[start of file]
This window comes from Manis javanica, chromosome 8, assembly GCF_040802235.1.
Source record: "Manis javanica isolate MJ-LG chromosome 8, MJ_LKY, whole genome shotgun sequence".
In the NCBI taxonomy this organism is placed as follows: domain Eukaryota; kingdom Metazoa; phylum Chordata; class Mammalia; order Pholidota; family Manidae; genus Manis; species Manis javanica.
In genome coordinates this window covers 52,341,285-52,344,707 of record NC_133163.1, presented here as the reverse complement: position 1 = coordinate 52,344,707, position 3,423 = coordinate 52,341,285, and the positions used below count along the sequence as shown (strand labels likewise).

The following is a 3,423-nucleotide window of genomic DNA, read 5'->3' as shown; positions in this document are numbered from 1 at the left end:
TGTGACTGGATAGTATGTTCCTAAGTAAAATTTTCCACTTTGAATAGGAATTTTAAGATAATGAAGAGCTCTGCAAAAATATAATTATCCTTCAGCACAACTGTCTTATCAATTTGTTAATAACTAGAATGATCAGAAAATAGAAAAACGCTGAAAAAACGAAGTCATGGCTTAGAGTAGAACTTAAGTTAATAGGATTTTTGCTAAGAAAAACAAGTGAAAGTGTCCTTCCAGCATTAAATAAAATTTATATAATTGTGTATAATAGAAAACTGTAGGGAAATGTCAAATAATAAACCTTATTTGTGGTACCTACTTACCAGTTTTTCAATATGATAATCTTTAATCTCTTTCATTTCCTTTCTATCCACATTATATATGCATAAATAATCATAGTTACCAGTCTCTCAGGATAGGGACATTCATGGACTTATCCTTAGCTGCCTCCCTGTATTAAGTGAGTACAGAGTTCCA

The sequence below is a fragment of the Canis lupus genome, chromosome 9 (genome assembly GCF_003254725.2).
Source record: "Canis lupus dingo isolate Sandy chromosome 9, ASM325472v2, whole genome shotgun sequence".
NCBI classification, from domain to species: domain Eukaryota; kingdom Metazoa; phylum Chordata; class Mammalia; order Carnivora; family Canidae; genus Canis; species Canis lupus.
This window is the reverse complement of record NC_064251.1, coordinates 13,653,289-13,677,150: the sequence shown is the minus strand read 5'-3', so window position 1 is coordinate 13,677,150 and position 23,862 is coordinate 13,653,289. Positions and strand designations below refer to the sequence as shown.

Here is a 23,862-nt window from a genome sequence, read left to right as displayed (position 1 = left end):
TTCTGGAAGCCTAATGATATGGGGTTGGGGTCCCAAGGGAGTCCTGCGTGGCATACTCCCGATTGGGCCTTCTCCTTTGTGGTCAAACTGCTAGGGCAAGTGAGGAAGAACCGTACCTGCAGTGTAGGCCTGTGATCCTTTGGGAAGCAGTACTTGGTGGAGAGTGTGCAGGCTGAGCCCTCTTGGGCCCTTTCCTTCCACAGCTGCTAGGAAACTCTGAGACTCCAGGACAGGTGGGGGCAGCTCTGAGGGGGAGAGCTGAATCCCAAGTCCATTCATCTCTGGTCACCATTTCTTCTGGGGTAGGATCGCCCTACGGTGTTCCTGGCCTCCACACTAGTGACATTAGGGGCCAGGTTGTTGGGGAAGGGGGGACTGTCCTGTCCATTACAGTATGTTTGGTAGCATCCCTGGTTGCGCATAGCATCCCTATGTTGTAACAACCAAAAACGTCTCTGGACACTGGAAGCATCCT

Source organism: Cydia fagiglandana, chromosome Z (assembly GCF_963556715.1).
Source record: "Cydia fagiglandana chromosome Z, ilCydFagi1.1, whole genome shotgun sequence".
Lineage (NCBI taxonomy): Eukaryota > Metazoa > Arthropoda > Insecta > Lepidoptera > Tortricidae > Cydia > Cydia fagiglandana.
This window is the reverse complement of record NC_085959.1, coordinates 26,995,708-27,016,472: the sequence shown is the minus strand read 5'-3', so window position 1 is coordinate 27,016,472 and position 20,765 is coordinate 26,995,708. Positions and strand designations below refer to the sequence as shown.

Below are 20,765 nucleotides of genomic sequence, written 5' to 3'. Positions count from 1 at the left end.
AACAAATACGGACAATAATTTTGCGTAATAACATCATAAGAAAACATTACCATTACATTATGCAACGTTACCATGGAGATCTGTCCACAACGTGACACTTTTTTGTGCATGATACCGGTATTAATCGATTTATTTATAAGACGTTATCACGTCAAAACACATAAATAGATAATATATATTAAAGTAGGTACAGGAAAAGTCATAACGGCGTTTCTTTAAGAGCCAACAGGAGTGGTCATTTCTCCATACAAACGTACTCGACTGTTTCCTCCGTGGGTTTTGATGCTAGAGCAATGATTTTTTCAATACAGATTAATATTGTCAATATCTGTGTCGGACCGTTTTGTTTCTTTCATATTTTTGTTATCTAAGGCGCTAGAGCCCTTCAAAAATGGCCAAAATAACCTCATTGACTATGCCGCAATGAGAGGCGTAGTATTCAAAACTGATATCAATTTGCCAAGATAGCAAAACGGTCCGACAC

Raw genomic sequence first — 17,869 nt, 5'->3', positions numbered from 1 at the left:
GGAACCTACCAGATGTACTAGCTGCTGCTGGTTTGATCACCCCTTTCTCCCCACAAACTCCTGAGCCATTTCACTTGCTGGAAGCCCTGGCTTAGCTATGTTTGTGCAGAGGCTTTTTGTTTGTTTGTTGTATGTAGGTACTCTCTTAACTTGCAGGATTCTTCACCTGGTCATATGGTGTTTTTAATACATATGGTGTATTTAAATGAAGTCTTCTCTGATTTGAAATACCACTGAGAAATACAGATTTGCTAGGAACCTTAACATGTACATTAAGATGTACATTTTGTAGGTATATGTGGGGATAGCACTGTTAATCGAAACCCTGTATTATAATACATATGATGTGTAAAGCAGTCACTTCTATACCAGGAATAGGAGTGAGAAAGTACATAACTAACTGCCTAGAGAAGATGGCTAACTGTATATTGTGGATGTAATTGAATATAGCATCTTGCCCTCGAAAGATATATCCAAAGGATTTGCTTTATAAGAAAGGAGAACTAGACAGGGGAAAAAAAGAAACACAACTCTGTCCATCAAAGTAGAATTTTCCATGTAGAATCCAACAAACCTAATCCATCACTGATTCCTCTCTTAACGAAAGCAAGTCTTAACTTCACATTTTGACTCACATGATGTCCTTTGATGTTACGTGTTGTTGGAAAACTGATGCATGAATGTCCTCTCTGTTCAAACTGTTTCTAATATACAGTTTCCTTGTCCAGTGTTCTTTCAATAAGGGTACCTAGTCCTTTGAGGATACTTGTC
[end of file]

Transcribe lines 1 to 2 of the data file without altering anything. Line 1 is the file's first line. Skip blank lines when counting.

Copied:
This window comes from Manis javanica, chromosome 8, assembly GCF_040802235.1.
Source record: "Manis javanica isolate MJ-LG chromosome 8, MJ_LKY, whole genome shotgun sequence".